Imagine one day you’re poking along down the highway, a gargantuan vehicle behind you honks, galumphs past you in another lane and unsettles you by its size and proximity to the point of road rage – except for one thing.
When you glance to your side with a fist about to wave in the air, there is no one at the wheel. It is a driverless truck.
They’re very likely coming, you know. Experiments with driverless cars are well underway, almost surely will lead to truck experiments, too, and fit in snugly with a high-tech age awash with smartphones, the Internet, wristwatch computers and much, much more arriving every day. We’re getting verification of the old-saw observation that new inventions geometrically facilitate and prompt still more new inventions to the point of eventually getting gazillions vastly increasing wealth and making life easier in every way imaginable.
You might therefore think it is glory, glory hallelujah time, but there’s a worry accompanying these computerized, robotic marvels that often happen to be super-capable, highly cooperative, uncomplaining, always punctual and ready to beat you on an IQ test any day of the week. They just may take your job.
Truck drivers of the human variety could be out on the street instead of cruising down the road, and listen, cooks, you need to worry, too. A recent news article tells of a restaurant that recently opened in China with a kitchen bereft of your ilk. The cooking is done by dexterously competent, recipe-soaked robotic devices that can turn out all kinds of tasty dishes. Peking duck, anyone?
It hardly ends there, because software innovations that have already put some people out of work are rising in their digital aptitudes. In the old days, technology displaced laborers engaged in certain relatively simple agricultural and manufacturing tasks. Today the computerized threat is also aimed at complicated, sometimes intellectually challenging tasks in the service sector, and the middle class is said to be at major risk.
The cost, says a group of Oxford scholars, could be a loss of 45 percent of all American jobs within two decades, and the answer, say other academics, is big government getting bigger and ever more active in supplying solutions
Let’s visit contrary possibilities, observing, for instance, how technologically induced wealth and higher living standards actually can foster a vast array of new occupational adventures taking the place of the old ones. That has happened repeatedly in the past even as political leaders and others have mistakenly wrung their hands about a society they were sure would be left in job-shorn disarray.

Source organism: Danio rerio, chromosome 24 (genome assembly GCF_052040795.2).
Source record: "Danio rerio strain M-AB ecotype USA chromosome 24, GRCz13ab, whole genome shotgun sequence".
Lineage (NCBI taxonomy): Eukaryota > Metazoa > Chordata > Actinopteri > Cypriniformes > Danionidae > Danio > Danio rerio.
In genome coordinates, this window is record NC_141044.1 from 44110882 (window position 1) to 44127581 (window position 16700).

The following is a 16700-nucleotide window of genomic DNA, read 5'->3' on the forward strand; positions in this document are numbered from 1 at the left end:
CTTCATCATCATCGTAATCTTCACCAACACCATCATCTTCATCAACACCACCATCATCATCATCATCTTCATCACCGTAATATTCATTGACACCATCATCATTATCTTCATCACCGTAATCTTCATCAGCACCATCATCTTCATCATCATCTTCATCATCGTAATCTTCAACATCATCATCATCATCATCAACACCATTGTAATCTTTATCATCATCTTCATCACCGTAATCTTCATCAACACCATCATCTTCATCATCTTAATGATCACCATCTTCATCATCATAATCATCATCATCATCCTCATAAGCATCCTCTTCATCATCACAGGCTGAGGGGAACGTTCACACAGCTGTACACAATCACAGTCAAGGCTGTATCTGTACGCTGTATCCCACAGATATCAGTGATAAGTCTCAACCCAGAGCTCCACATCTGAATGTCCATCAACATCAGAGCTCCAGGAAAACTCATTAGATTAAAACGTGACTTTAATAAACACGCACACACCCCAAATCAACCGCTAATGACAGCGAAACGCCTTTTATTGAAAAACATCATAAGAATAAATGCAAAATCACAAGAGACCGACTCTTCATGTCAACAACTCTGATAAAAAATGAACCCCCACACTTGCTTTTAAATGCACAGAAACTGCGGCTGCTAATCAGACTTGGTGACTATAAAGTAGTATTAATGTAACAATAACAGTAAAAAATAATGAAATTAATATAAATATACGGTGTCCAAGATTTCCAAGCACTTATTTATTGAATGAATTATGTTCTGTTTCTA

Yes, there are issues government needs to attend to, such as helping to find ways for a skills-deficient workforce to get more training and ridding the country of thousands of pages of state and federal regulatory restrictions that more than anything deny opportunity. But please, please, let’s don’t trust those ideologically ill-advised economists wanting to make our markets still less free so their own self-supposed competence can come to the rescue.
Their idea is that small groups of academic elites can not only outthink the nation’s consumers about their needs, but also outthink our entrepreneurs about their specialized undertakings. Sadly, we know where such thinking leads, especially when the academics are joined by equally arrogant politicians. They lead to disaster.
Just as it has done before, the market will almost surely produce decent jobs to replace those lost to technology, even though there may be hurtful disruptions in the process. The best answer is the energy, ingenuity and liberty of the citizenry. And listen, I don’t really think driverless trucks will be a nuisance if they eventuate, though I do think I'll be nervous if I ever see one.
Jay Ambrose is an op-ed columnist for Tribune News Service. Readers may email him at firstname.lastname@example.org.